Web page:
Rising Rates Also Pressing on Apartment Owners | Realtor Magazine
Internet Explorer does not currently support REALTOR® Magazine search. IE users, please download Firefox, Chrome, or Edge.
High mortgage rates don’t just affect homeowners. The higher rates are making it more difficult for apartment owners to pay back their loans, and they may be forced to raise their rents—even higher—to generate more income to do so, The Wall Street Journal reports.
Apartment building sales have been breaking records ever since the pandemic as investors have been drawn to the surging demand for apartments and are betting that rents will continue to rise. From 2019 to 2021, the annual volume of rental-apartment purchases nearly doubled, according to CBRE Group Inc. data.
But owner profits are coming under pressure. Investors have been purchasing apartment buildings at escalating prices, and their return rates are shrinking. Prices paid for apartment buildings increased 22.4% in the first quarter compared to a year earlier, according to MSCI Real Assets data. Coupled with that, interest rates have risen quickly and that has meant property owners are making less money on their buildings and many are now entering into what’s known in the industry as “negative leverage.”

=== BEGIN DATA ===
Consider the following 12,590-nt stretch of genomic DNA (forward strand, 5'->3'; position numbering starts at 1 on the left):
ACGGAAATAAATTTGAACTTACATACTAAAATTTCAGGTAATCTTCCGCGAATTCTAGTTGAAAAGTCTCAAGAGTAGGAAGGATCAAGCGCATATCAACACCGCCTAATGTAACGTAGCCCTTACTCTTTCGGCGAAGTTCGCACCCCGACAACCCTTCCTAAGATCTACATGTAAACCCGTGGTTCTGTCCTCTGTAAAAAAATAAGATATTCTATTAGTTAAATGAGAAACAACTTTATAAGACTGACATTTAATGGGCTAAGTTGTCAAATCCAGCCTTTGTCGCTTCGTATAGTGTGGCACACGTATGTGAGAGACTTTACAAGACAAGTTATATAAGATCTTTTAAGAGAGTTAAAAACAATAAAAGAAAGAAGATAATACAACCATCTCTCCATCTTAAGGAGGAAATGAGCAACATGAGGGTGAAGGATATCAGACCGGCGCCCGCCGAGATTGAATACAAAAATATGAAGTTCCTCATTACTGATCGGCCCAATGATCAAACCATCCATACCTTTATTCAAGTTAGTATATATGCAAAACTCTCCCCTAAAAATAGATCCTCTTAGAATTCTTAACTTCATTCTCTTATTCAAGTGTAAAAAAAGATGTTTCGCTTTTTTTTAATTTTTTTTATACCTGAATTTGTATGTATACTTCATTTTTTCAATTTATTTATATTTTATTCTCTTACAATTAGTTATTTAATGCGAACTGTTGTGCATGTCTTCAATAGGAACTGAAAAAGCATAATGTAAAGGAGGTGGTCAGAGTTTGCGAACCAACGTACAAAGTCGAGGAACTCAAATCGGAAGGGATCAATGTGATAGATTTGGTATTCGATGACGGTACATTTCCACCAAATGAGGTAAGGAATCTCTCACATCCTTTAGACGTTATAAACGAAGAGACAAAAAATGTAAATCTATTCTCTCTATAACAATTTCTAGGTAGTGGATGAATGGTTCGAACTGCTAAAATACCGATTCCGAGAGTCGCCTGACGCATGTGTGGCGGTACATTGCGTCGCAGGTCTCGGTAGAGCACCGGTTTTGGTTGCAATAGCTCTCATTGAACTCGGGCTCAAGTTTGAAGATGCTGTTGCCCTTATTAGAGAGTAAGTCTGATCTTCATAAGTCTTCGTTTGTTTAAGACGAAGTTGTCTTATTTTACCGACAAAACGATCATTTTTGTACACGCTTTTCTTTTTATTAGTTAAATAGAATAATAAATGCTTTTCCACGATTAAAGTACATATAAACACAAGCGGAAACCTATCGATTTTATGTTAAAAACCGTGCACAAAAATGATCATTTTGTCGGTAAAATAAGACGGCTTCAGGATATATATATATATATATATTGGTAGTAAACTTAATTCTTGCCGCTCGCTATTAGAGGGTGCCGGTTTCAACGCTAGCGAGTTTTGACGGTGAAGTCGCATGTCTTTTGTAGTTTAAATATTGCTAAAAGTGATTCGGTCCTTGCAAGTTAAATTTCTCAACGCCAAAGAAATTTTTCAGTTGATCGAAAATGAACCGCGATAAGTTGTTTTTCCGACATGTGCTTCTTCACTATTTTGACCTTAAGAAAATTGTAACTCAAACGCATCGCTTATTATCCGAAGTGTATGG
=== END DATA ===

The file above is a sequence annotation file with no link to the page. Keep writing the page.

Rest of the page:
Tenants are already feeling the impact of higher rents. So how much more can owners raise rents to make up the difference? After all, the median asking rent for a rental unit was at a record high of $1,827 in April, according to realtor.com®. That is nearly a 17% increase from a year ago.
“Owners who paid steep prices for apartment buildings could be at risk if rent growth slows, while rising interest rates threaten to push down building values and make it harder to refinance mortgages,” The Wall Street Journal reports. “Even a wave of minor distress could have far-reaching consequences for the financial sector because of the sheer amount of money that is now tied up in the rental-apartment sector.” The Mortgage Bankers Association reports that outstanding mortgage debt backed by multifamily buildings is more than double since the financial crisis—at $1.8 trillion.